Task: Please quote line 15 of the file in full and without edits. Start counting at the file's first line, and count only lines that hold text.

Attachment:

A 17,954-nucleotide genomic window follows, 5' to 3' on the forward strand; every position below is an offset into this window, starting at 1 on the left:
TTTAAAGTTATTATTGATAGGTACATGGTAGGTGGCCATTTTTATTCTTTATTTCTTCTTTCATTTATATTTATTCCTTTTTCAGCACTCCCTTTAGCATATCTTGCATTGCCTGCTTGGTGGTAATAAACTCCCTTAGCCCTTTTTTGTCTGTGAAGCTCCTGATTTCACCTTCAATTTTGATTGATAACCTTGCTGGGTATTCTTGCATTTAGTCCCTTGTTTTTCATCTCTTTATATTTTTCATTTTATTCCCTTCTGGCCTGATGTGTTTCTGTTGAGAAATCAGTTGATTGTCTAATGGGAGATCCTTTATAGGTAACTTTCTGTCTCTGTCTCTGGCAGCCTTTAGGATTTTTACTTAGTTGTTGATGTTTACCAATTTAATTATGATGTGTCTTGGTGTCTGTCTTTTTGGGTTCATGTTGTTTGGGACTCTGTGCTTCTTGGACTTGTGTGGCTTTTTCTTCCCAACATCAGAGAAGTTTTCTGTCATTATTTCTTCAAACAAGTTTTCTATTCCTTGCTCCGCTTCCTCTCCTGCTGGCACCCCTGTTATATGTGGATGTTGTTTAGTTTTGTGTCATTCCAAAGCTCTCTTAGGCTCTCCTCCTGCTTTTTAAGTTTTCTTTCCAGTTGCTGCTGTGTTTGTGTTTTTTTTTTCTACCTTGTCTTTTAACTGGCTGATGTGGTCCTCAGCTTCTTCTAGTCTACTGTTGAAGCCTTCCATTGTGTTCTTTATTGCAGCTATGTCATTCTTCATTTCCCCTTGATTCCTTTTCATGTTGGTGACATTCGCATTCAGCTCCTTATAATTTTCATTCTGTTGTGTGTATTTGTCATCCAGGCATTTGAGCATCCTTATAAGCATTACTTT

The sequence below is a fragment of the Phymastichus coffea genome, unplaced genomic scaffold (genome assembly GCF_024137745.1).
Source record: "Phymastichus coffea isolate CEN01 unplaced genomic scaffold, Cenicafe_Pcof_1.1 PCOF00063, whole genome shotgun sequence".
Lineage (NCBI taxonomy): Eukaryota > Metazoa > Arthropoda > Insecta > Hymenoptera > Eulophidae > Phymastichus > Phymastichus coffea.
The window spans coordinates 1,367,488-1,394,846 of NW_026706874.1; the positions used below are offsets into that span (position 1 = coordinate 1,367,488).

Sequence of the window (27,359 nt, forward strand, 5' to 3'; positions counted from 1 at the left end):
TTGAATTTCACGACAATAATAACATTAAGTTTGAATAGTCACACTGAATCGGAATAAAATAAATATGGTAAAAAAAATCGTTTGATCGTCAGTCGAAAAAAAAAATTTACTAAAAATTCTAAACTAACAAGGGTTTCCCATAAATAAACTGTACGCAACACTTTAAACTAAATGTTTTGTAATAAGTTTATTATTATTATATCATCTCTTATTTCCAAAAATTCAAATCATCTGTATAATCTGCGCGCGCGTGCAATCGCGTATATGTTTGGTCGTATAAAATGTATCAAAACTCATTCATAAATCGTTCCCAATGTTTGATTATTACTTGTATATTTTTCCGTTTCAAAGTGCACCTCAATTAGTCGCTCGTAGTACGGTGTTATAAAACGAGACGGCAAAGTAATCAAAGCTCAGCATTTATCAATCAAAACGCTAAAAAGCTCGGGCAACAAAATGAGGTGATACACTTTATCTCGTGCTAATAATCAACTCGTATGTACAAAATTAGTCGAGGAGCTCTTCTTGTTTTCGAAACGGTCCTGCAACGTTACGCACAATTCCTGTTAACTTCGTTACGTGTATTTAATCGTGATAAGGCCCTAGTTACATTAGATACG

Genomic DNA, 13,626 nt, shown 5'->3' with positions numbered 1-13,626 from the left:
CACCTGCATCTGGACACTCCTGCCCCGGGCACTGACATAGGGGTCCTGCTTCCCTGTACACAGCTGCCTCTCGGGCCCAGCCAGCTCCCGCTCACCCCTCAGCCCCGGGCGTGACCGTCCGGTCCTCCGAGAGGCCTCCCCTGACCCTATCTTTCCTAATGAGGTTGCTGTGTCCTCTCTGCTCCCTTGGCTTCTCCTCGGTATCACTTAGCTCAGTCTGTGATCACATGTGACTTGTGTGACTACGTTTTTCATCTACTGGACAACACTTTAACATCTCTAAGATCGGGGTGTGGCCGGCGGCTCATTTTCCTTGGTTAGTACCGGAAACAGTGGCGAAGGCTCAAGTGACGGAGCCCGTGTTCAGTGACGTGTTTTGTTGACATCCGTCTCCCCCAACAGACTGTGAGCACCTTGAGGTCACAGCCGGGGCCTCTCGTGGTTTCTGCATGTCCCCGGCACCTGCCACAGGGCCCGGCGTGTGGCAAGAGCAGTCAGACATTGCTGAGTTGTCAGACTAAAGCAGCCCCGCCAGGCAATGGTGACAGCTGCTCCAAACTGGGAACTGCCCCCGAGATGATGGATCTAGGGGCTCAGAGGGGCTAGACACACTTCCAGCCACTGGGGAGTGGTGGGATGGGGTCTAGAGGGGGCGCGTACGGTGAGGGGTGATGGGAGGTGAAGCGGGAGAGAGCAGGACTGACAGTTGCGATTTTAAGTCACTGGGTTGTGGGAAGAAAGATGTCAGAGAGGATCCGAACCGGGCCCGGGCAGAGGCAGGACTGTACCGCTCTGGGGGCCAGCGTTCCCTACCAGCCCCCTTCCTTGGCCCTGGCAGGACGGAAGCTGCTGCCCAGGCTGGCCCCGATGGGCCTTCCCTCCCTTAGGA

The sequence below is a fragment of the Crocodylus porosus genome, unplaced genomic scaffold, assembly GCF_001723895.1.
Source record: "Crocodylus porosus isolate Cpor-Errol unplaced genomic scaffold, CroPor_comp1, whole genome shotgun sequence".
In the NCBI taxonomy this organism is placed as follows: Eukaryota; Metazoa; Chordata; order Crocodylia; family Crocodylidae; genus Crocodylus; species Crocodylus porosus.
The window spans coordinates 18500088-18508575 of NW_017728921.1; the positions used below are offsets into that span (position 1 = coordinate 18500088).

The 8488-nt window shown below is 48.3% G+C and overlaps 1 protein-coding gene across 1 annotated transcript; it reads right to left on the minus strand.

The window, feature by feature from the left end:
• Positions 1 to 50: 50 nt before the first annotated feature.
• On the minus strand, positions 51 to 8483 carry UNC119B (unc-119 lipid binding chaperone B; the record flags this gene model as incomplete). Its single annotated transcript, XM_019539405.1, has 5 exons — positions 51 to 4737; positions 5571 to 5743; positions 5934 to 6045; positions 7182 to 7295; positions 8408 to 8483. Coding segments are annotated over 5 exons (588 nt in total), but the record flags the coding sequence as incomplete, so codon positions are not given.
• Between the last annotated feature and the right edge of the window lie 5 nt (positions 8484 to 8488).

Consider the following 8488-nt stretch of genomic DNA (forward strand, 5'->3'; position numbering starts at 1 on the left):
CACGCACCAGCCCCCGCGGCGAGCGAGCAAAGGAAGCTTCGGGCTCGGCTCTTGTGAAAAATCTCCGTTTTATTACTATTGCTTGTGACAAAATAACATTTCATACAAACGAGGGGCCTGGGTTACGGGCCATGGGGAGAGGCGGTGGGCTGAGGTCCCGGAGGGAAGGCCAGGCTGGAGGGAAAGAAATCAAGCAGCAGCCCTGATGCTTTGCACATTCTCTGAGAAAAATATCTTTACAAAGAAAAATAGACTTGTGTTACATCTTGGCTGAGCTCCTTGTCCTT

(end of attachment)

The 8488-nt window shown below is 48.3% G+C and overlaps 1 protein-coding gene across 1 annotated transcript; it reads right to left on the minus strand.